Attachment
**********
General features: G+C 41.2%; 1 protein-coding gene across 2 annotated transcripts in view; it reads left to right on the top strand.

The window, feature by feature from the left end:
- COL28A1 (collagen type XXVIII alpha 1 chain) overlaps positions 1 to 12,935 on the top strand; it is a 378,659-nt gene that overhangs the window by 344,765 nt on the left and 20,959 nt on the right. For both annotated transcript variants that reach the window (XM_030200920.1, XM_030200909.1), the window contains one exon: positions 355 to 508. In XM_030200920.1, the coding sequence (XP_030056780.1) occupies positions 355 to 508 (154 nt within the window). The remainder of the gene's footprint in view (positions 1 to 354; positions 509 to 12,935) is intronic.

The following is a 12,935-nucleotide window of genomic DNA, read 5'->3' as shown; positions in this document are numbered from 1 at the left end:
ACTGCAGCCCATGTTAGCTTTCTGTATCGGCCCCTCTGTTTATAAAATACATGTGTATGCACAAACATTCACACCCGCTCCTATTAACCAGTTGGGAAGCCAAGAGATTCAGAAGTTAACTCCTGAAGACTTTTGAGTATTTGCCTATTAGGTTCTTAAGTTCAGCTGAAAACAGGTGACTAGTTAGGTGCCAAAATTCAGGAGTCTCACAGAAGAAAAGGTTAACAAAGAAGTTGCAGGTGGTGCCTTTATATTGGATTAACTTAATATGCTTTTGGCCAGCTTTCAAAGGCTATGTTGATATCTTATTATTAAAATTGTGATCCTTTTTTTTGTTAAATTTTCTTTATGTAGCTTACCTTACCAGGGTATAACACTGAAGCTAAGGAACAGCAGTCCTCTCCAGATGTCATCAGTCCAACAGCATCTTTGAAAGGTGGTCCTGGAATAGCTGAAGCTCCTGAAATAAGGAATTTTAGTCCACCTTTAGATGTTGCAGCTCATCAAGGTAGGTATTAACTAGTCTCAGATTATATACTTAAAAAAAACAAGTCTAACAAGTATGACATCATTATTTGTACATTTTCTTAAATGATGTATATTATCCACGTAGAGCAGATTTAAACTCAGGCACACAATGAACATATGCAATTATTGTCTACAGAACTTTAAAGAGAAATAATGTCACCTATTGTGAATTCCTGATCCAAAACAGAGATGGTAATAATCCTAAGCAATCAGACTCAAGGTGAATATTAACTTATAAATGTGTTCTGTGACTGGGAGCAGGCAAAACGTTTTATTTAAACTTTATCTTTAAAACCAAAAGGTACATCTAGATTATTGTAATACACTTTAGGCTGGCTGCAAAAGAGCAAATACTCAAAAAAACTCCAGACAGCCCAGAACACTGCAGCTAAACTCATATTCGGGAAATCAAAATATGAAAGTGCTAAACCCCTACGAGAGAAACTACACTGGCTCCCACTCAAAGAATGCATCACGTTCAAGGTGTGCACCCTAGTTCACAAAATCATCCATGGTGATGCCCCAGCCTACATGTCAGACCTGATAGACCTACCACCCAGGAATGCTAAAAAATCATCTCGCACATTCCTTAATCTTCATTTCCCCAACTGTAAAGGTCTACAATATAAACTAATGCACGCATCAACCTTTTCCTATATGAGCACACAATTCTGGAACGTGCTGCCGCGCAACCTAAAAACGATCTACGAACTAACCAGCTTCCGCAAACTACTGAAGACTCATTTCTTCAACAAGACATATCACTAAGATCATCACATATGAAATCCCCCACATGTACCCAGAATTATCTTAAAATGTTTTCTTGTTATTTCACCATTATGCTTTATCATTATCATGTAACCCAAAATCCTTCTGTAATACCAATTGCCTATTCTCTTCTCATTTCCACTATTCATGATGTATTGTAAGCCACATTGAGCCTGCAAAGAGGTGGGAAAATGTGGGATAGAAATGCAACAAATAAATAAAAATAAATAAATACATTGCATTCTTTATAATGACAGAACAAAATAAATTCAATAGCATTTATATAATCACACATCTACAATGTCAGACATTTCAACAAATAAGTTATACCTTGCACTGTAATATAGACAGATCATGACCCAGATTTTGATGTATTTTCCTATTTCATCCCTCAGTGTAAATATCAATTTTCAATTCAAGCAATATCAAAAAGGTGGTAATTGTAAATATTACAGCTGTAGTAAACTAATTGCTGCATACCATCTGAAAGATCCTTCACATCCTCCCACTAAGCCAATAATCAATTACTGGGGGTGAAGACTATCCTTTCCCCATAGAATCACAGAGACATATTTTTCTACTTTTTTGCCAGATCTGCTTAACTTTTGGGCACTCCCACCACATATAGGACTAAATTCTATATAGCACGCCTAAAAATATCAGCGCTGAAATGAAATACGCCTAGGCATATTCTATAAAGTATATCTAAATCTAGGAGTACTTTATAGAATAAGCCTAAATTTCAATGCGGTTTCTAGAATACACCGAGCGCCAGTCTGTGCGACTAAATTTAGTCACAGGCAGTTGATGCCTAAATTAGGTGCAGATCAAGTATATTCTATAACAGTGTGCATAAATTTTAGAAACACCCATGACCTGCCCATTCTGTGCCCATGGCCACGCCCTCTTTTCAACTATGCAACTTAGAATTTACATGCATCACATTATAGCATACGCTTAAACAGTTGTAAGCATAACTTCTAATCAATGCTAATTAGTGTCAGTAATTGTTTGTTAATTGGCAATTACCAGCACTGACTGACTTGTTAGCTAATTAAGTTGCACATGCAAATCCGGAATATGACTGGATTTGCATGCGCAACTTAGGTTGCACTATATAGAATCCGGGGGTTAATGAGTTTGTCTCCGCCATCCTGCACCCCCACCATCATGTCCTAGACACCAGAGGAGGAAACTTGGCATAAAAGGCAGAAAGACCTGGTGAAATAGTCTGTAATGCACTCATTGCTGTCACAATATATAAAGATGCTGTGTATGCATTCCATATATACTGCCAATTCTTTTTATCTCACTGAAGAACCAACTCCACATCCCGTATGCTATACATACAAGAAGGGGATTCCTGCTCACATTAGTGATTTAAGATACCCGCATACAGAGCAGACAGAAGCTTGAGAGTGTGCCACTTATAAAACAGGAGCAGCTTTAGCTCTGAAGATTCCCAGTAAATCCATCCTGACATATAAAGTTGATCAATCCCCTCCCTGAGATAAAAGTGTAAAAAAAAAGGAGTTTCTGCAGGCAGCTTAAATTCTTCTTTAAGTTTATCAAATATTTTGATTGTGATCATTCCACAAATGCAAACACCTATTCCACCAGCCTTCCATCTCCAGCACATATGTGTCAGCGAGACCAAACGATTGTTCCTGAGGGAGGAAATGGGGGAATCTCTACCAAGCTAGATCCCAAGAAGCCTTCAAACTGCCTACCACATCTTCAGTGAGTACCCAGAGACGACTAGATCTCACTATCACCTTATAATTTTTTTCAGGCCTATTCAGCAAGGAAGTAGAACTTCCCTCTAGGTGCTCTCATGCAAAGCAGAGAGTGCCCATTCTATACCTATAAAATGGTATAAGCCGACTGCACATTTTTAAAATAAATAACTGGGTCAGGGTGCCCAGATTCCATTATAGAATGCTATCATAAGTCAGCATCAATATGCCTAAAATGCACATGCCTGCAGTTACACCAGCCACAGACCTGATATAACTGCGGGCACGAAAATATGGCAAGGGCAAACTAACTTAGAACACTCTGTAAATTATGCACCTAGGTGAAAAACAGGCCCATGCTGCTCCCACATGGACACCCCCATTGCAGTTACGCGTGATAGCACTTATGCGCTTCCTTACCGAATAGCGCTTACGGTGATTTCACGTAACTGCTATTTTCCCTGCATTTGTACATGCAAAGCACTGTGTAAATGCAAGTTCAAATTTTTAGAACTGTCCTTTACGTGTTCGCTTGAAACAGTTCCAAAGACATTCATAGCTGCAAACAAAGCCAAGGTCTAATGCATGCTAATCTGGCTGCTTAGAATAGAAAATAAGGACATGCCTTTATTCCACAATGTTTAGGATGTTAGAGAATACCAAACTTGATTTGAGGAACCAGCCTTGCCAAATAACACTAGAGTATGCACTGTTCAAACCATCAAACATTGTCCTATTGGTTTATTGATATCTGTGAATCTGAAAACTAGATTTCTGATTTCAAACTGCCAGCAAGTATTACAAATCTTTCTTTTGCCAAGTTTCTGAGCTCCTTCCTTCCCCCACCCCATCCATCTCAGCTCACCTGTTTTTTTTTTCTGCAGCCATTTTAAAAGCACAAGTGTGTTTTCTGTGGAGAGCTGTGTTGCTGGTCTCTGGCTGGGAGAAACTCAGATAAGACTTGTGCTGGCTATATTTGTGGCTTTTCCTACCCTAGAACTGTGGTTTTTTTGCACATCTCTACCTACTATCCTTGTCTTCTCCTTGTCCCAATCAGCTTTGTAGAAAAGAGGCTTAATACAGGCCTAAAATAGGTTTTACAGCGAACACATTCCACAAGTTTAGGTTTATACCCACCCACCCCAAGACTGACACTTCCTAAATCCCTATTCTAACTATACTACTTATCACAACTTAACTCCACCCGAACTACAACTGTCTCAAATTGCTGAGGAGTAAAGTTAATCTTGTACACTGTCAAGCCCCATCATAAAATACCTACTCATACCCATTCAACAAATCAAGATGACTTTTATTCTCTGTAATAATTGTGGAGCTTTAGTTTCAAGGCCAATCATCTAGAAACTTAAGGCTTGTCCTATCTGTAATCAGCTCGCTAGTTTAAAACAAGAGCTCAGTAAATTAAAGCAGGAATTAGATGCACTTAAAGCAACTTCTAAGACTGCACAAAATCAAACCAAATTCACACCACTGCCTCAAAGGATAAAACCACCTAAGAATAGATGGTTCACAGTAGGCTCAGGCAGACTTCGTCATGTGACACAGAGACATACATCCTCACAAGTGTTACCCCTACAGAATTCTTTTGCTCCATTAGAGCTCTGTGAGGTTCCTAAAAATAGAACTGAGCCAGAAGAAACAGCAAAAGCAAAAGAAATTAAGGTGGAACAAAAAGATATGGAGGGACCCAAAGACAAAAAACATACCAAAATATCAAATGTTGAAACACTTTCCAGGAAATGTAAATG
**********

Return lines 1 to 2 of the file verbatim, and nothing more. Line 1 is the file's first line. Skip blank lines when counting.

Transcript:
General features: G+C 41.2%; 1 protein-coding gene across 2 annotated transcripts in view; it reads left to right on the top strand.

The window, feature by feature from the left end: